By Syed Saleem Shahzad (Asia Times September 22, 2003)
KARACHI - Faced with escalating unrest and an increasingly stronger and more organized guerrilla resistance in Afghanistan, the United States has stepped up efforts to address the country's troubles, including its moves to draw elements of the ousted Taliban back into the political process.
Asia Times Online broke the news on September 12 (Tribes, traditions and two tragedies ) that a new Taliban grouping under the name of Jaishul Muslim had been formed to at least talk to the US about political developments. Apart from Mullah Abdul Razzak, a Pakistani who was a defense minister in the Taliban regime, the group consists of low profile Taliban, and not Taliban leader Mullah Omar.
On September 17, the organization was finally officially launched in the Pakistani border city of Peshawar. Its founder, Akbar Agha, issued a statement that was prominently reported in the Pakistani Urdu daily Nawai Waqat, in which he called for a jihad against the US "invaders" in Afghanistan, but at the same time criticized Mullah Omar's "self-centered" policies.
In the Afghan capital Kabul, meanwhile, in an address to a council of clerics, interim chairman Hamid Karzai claimed that not all Taliban were involved in war crimes during their rule from 1996 to the end of 2001. Therefore, he argued, those who were not involved in any kind of crime could be considered for inclusion in the government setup.
Ever since abandoning power in the face of the US-led invasion of Afghanistan, the Taliban have slowly regrouped, to the point that they now command widespread support in many parts of the country, especially in the south and southeast, and they continue to harass US-led forces as well as the newly-constituted Afghan Army.
US intelligence clearly realized this situation, and since the beginning of the year it has attempted to reach a compromise with the Taliban, on the proviso that they (the US) do not lose face.
Asia Times Online on June 14 reported on the first attempts (US turns to the Taliban) in which a meeting was set up by a jihadi leader with close Taliban, al- Qaeda and Pakistani Inter-Services Intelligence (ISI) links. The meeting took place between representatives of the ISI, the US Federal Bureau of Investigation (FBI) and Taliban leaders at the Pakistan Air Force base of Samungli, near Quetta.
Several demands were dished out to the Taliban, which were set as pre-conditions for the inclusion of the Taliban in the Afghan government:
Mullah Omar must be removed as supreme leader of the Taliban.
All Pakistani, Arab and other foreign fighters currently engaged in operations against international troops in Afghanistan must be thrown out of the country.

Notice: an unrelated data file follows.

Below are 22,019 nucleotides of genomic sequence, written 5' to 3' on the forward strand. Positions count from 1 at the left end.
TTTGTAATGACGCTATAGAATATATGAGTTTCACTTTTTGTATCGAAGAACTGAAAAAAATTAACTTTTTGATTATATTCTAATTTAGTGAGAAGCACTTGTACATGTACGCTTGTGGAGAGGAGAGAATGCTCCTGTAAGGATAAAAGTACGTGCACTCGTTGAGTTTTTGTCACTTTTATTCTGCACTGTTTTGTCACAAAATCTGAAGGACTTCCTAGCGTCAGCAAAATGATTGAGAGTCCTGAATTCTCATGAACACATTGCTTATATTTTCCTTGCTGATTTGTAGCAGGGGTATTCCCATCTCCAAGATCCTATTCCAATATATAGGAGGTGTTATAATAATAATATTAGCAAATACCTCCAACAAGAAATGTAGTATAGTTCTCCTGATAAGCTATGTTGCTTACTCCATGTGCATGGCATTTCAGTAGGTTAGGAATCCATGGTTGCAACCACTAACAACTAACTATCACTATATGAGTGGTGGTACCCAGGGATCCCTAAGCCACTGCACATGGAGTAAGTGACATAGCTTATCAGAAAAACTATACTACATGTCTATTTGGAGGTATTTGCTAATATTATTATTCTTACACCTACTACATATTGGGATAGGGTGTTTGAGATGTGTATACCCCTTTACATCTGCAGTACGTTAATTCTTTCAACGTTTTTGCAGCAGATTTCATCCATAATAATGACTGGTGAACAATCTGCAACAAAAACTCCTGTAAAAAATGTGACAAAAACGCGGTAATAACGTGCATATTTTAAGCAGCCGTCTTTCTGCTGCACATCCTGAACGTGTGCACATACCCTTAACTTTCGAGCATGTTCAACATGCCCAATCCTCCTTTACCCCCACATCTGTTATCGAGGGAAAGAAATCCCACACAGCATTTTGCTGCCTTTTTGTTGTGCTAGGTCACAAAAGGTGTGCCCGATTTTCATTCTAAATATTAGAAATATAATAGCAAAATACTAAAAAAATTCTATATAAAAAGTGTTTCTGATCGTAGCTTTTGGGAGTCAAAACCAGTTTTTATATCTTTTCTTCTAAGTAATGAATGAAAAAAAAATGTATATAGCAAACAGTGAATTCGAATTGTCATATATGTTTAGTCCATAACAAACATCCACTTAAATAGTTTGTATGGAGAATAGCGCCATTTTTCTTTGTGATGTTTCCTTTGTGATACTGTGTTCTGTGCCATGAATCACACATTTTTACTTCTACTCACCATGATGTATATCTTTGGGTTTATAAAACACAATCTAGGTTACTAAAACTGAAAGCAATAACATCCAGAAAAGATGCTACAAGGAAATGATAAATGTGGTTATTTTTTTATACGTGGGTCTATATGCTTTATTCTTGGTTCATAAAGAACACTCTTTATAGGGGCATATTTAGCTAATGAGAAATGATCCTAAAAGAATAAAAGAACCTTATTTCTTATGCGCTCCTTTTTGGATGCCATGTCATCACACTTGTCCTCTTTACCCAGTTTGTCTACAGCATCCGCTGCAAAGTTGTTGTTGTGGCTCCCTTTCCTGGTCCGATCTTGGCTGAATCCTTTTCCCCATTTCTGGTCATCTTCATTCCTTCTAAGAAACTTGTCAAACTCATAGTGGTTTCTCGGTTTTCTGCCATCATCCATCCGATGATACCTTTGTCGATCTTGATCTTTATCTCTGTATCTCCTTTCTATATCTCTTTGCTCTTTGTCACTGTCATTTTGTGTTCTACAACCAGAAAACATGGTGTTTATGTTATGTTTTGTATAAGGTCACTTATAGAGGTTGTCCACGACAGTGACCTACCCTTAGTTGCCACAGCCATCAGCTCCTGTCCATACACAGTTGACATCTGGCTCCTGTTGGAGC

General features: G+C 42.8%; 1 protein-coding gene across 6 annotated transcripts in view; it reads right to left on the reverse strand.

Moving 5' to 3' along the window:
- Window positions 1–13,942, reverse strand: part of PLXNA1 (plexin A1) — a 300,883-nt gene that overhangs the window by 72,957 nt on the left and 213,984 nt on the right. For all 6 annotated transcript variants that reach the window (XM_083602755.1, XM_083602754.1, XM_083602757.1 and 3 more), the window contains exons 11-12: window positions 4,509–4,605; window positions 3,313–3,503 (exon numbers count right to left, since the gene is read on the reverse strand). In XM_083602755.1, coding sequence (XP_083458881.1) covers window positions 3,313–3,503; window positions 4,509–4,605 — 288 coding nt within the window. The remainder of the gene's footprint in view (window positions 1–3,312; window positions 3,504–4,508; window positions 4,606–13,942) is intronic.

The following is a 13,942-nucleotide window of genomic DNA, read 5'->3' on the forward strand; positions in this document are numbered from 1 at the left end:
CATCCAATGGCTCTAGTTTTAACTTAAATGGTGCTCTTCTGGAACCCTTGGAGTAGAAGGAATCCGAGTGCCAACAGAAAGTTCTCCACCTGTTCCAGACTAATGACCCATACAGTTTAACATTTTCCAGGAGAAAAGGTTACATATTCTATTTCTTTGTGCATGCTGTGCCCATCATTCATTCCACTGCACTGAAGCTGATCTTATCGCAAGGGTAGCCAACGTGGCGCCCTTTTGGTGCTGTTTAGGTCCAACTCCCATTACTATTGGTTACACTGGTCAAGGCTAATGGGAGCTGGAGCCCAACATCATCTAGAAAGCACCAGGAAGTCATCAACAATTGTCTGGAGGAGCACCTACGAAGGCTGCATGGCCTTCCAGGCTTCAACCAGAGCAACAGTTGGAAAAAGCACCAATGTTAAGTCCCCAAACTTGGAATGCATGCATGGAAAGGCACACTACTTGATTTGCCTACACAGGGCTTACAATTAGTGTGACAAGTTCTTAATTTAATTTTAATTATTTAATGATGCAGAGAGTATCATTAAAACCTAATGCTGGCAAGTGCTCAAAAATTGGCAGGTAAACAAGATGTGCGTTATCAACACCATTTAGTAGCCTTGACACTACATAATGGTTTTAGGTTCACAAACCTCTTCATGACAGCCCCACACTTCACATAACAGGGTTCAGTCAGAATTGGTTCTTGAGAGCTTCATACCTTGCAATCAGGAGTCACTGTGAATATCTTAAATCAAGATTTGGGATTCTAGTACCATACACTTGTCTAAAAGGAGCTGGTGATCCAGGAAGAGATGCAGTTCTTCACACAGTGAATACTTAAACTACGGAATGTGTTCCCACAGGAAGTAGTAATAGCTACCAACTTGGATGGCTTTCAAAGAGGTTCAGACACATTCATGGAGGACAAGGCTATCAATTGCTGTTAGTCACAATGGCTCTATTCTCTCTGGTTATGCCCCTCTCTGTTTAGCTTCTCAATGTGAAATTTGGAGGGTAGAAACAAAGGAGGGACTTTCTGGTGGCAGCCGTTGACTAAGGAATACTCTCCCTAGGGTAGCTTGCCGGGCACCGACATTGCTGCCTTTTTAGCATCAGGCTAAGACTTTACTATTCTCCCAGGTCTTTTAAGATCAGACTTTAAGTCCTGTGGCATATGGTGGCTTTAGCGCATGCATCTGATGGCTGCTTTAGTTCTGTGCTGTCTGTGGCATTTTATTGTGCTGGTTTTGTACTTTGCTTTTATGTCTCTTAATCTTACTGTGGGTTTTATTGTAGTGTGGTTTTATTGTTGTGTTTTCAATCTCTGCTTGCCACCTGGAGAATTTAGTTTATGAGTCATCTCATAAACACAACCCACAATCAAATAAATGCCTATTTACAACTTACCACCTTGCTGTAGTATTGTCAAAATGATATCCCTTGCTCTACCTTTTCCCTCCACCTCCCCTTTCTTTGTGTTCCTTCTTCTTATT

Any US or allied soldiers held captive must be released.
Afghans currently living abroad, notably in the United States and England, must be given a part in the government - through being allowed to contest elections - even though many do not even speak their mother tongue, such as Dari or Pashtu.
The talks ended very quickly as the Taliban refused to accept the first condition, on which they made it clear that they could not show any flexibility.
After this failure, both the Pakistan and US intelligence establishments did a lot of groundwork to develop a proxy organization that would help split the Taliban and reduce the intensity of its resistance movement. The Taliban's second line, third line and even fourth line were given attractive offers, and finally the Jaishul Muslim came into being.
Asia Times Online sources familiar with the negotiations that led to the creation of the Jaishul Muslim say that the plan is for its members to infiltrate camps in Afghanistan where jihadis are trained. Here, and subsequently in the field, they will attempt to sway Taliban commanders with the offer of a place in the government as an inducement. If they are successful, it would obviously be severely damaging to the Taliban's morale.
However, there are serious doubts that, without Mullah Omar, any movement could really say that it represented the Taliban. At the same time, the organization has been planned and launched in Pakistan, and seemingly it has little, if any, support within Afghanistan itself.
In the initial days when the Taliban retreated from Kabul and Kandahar, a similar group was set up, the Jamiat-i-Khudamul Koran (Organization of the Servants of the Koran). This was in fact the real name of the Taliban movement when it first emerged in the 1980s in Quetta and Peshawar - and also with the help of the ISI.
The Jamiat's members were mostly former ministers in the Taliban regime critical of Mullah Omar giving shelter to Osama bin Laden and al-Qaeda. They vowed that they would revive the Taliban in its original form.
The group then disappeared from the headlines. However, a few months ago, some intelligence sources said that the organization had again joined hands with the Taliban and was engaged in fighting against the US and its allies, notably in eastern Afghanistan.
Such are the shifting sands of Afghan politics into which the US is now treading ever further and further.